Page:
Metamorphosis

Jesus gave them this answer:  “I tell you the truth, the Son can do nothing by Himself; He can do only what He sees His Father doing, because whatever the Father does the Son does.”  John 5:19.

Jesus begins in verse 19 to speak to the arguments they present.  He makes Himself something of a bane in their nostrils by the end of the chapter so we will first take the overview then move on to the specific arguments presented.  From this point on to the end of the chapter they don’t get a word in edgewise.

His argument here seems to be off the subject for the Jews, I’m sure, because Jesus turns the discussion into a family pedigree issue.  It’s normal for a son to imitate a father, it’s as natural as breathing.  Jesus uses this POV to support not only His mission but His methods as well, and what that tells us about God is quite profound.  The Jews, of course, found His point offensive.  They liked their perception of God and resented Him bringing in a new better one.  Look, they might have even liked the God Jesus represented in the flesh, but they had spent so long building up their current doctrine on the Almighty that Jesus’ evidence to the contrary made all that hard work for nothing—simply because they had drawn the wrong conclusion.

His claim to be God’s Son went further than they expected as well because here He gets even more profoundly specific:  He claimed to be imitating His Father, God, which meant to them and to us anyone who wanted then or wants now to know God needs to look at Jesus.

John A made a statement which refuted the gnostics and Nicolatians alike: “The Word became flesh and dwelt among us.”

God became man. 

The man born blind had to operate from a completely new paradigm.  The old was gone the new came rushing in.  Every work God does means change–like sloughing off burnt skin makes way for the new skin underneath so we must make way for the healing power of God to change our outlook, performance and habits.  Definitely God meant what He said to Ezekial:  “I will give you a new heart; one made of flesh instead of stone.”  Alive instead of dead.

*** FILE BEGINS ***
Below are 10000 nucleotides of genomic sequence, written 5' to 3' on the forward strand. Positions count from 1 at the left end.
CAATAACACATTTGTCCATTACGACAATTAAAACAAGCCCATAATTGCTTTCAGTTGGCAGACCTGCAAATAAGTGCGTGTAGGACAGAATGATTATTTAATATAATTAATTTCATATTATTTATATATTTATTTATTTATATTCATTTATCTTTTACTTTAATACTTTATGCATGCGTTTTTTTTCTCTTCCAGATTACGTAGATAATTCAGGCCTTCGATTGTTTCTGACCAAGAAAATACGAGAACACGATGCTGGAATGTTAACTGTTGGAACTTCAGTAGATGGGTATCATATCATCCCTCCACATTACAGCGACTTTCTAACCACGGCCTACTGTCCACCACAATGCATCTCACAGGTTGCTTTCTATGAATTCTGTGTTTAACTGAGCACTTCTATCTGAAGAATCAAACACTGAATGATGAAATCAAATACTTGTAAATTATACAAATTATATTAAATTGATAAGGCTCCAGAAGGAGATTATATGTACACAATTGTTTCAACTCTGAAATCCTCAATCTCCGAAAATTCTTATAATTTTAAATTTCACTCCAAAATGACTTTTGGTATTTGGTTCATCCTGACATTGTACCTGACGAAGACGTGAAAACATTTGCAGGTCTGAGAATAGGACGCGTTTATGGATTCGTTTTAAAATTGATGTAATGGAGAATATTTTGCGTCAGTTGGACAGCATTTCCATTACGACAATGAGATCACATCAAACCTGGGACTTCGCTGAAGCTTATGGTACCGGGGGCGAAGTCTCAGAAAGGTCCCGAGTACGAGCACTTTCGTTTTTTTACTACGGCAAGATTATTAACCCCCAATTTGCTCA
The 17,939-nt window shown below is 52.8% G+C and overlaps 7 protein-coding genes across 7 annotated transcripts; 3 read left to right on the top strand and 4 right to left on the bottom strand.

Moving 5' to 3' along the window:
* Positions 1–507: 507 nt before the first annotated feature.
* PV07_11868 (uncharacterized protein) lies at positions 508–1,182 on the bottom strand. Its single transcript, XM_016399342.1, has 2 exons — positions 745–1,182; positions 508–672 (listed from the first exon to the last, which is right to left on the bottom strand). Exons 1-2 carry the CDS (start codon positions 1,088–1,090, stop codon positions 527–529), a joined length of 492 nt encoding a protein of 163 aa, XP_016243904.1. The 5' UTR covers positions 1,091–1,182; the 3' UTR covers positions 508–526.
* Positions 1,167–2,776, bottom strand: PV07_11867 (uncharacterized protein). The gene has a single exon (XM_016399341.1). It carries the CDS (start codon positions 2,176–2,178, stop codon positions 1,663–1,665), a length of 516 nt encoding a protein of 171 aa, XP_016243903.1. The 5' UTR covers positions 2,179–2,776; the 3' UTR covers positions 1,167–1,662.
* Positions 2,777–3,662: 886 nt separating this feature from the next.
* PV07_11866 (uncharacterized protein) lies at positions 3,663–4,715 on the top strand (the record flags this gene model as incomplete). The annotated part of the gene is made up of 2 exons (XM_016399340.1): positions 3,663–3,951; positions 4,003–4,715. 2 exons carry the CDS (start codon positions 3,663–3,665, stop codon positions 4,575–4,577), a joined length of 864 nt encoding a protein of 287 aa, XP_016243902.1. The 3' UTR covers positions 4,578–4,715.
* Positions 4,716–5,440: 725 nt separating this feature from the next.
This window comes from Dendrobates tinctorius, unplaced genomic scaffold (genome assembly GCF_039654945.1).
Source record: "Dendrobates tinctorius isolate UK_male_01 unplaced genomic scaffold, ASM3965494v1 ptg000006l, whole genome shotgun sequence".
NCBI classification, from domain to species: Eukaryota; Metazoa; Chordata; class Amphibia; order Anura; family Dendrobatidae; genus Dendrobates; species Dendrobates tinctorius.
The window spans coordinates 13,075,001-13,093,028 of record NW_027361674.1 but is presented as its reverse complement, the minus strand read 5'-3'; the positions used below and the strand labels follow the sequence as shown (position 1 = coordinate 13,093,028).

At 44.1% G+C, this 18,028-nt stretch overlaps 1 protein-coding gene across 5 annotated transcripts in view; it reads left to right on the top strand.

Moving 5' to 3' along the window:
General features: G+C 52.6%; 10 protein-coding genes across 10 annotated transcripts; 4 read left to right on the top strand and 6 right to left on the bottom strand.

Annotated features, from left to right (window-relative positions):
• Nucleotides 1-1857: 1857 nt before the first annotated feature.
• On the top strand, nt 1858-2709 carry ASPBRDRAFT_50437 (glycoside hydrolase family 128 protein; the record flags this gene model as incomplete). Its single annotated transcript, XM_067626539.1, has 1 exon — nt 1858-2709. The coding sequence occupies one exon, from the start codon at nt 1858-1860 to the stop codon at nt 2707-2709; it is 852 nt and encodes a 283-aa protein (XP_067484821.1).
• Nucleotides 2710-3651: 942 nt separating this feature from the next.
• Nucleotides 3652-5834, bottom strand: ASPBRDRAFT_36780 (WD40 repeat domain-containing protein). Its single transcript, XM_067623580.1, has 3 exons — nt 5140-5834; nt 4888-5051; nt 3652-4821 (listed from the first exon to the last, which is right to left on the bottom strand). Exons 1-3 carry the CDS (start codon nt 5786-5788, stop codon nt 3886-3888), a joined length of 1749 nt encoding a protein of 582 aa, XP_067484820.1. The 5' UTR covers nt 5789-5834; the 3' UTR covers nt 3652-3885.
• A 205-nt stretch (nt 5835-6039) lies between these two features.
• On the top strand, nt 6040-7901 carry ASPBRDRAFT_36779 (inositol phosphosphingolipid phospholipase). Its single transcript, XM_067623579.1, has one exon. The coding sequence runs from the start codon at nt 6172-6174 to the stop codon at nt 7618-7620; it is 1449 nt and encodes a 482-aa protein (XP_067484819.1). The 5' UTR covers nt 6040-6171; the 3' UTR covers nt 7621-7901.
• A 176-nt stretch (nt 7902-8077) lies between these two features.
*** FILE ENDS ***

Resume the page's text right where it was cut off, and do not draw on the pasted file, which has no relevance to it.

I’ve told this story before (From Voyage of the Dawntreador):

Eustace became a dragon out of his greed.  He went to sleep with two human sized bracelets on his arms and woke up with those same bracelets cutting into his dragon sized forelegs.

To get free Eustace had to allow Aslan to cut into him, splitting him from neck to groin in order to free him from the dragon skin encasing him.  The process was incredibly painful but in the end Eustace stood beside the lake an adolescent boy again, bloodied by his ordeal, shaking from cold and exposure of raw skin.  Aslan then baptized him in the lake by making him wash off what was left of the dragon’s blood.

Every time we come to a crossroads, God has something new to do in us.  I have come to crossroads myself and had the choice to become bitter, angry and vengeful or obedient to the Spirit of God or full of good fruit.  My head keeps sending me the wrongs done me (notice how many “I” statements are in that thought) and how I am getting a raw deal and deserve more; whereas God shows me how to live like Him and be peaceful and full of light.  Quite some time ago, I wrestled with my thoughts for nearly five hours trying to control them and keep them from the anger filling me up every time God drained it.  I would turn my heart towards Christ and my head would fill with light and breezy gentle love.  Then a flood of angry thoughts and self-defense mechanisms would sneak back in through the cracks until the scene was sullied by muddy reasoning and dark thunder clouds of resentment.